Commissioner C.F. Roper passed away in 1916, and was replaced by F.E. Douglas. By
1917, more than 1800 feet of the road between Freedom Street and the top of Darling
Hill had been constructed. Due to a blight, the chestnut trees had to be removed
throughout the entire Parklands. Pine, spruce and hemlock seedlings 12 to 18 inches
high were set out during 1916 in part of the cut-over portion of Parklands property. By
1920, the white spruce trees were about six feet high.
During 1923, the shelter on Darling Hill was repaired, 1500 Scotch pines were planted,
two culverts were built and stone shelters with fireplaces were built on “Fisherman’s
Island” and in “Maroney’s Grove.” During 1925, 10,000 red pines were planted.
As the years went by, the automobile cut into the activities of the Parklands. Attendance
dropped to a very low number, and today only a few people avail themselves of the park.
A recent examination shows scenic roads are still passable, numerous trails and paths
are still accessible and the Rustic Bridge, large fireplace and shelter are still in excellent
Picnic benches have been placed throughout the area. Important trees are recognized
and several brooks are seen emptying into Hopedale Pond. Milford Daily News,
August 29, 1980. Comments in italics by Dan Malloy
landscape design and emphasized a more naturalistic approach of native plants and
naturalistic groupings. The formal gardens of the late nineteenth century relied heavily
on a more symmetrical design and an extensive use of ornament. Manning describes his
wild gardening as “that form of floriculture which is concerned with planting in a nature-
like manner colonies of hardy plants that require a minimum of care” (Karson, 2001). In
his early, unpublished essay “The Nature Garden,” Manning writes:
"I would have you give your thoughts to a new type of gardening wherein the Landscaper
recognizes, first, the beauty of existing conditions and develops this beauty to the
minutest detail by the elimination of material that is out of place in a development scheme
by selective thinning, grubbing, and trimming, instead of by destroying all natural ground
cover vegetation or modifying the contour, character, and water context of existing soil."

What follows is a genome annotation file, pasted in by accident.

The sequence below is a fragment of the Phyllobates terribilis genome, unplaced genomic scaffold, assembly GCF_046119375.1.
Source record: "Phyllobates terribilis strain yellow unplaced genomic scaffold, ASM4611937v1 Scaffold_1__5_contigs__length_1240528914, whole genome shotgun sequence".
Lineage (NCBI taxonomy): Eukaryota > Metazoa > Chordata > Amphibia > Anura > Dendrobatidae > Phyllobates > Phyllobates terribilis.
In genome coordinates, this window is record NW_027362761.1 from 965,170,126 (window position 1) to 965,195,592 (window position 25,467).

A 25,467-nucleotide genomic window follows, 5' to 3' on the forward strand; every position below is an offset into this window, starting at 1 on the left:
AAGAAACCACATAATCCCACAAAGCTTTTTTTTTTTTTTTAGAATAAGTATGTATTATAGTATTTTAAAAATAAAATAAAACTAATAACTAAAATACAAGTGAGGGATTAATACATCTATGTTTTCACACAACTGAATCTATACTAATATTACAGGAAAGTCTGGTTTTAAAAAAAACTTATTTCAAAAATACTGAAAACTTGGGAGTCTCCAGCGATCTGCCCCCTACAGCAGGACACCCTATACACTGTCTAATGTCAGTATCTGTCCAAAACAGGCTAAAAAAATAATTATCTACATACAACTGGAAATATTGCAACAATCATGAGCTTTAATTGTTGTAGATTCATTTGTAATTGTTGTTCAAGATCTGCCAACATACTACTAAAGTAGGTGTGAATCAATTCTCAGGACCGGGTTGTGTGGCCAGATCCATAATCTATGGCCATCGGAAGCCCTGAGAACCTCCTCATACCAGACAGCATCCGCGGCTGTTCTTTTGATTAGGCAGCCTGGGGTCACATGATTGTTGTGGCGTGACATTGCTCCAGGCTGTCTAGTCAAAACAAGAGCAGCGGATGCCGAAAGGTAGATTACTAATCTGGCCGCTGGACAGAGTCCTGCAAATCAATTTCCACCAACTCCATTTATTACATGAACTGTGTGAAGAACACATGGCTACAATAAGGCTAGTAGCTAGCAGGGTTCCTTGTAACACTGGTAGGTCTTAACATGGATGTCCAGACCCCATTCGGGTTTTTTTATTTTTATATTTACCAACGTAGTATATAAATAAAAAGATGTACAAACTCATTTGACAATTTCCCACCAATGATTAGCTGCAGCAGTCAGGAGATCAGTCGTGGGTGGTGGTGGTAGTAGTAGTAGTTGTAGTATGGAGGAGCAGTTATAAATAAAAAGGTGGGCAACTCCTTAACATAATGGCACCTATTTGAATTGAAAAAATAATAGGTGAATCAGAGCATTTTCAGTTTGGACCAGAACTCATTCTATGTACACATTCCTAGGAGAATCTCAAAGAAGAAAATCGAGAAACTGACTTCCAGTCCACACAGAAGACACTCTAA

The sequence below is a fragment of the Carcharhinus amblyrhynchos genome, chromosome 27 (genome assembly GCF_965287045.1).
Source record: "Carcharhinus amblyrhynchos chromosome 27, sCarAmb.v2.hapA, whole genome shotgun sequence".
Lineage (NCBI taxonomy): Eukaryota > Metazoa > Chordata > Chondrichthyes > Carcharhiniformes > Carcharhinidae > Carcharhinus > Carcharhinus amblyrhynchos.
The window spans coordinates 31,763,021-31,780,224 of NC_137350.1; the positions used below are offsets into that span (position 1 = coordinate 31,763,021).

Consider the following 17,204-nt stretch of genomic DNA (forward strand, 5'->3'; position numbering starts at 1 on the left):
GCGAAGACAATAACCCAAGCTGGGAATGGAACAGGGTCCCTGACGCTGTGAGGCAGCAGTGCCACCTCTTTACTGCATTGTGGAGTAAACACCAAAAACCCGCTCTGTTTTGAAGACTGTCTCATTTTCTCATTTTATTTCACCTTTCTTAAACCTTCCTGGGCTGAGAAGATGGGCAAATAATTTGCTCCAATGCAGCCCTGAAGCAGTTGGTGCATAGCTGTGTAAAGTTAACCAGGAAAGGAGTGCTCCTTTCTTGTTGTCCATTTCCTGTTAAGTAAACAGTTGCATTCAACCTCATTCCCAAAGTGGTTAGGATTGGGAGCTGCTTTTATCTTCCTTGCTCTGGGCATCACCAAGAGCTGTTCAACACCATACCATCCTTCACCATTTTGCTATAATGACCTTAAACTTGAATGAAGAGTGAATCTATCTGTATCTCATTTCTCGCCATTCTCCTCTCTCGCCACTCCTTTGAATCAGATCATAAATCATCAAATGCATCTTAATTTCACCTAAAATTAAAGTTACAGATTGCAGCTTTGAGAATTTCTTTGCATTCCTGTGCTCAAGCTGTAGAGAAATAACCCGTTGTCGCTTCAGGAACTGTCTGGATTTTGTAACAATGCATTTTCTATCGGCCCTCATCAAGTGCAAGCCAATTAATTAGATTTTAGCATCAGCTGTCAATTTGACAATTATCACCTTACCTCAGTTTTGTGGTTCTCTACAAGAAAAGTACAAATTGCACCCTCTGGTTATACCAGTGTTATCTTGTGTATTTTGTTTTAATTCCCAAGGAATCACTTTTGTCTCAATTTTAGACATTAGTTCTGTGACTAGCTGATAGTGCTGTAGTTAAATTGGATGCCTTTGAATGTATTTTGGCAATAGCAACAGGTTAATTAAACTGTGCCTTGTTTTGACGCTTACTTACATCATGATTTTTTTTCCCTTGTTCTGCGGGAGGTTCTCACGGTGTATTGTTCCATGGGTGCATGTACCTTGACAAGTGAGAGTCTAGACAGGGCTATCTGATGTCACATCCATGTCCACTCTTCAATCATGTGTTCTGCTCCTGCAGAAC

This idea of selective thinning and pruning was at the core of Manning’s landscape
theory. He celebrated the smallest details in the landscape, emphasizing lichens and
fungi in his design, which was contrary to his counterparts and unusual for this time in
Parklands history on Park Department site.
A Walk through the Parklands
Park, Pond and Sports Menu HOME
The Parklands road on the west side of the pond. The
G&U Railroad tracks are just to the left of the photo.
The Parklands rock known as Texas.
The Rustic Bridge.
Maroney's Grove - Fourth Fireplace
Vandalized Parklands fireplace - 1964.
Warren Henry Manning - the landscape architect who
designed the Hopedale Town Park and the Parklands.
A photo of the rock called "Texas" taken during the
Manning work in the Parklands about a century ago.
Timeline by John Butcher
The timeline mentions a new bath house and a new stone bridge in 1930. Both are
pictured in the town report for that year. The bridge is the Rustic Bridge. The 1928
report shows that $1300 was budgeted for it.
What was meant by a "new bath house is a bit of a mystery. There are plenty of
pictures of it in earlier years and it looks pretty much the same as the 1930 and
later pictures. Also it cost $1048.09 to build in 1904. The 1929 report lists $348.46
for "preliminary work on new bath house." The 1930 report shows $562.66 was
spent for "Bath House, labor and upkeep." The report narrative doesn't say a thing
about the building of a new bath house. The one difference that I can see in
comparing pictures is that the distance from the doors to the ends is greater in the
1930 picture than it is in the earlier ones. It appears that a few feet was added to
Town Report. The Park Commissioners' report says, "The illustrations in this
report are of the New Bath House and the New Bridge near 'Maroney's Grove.'"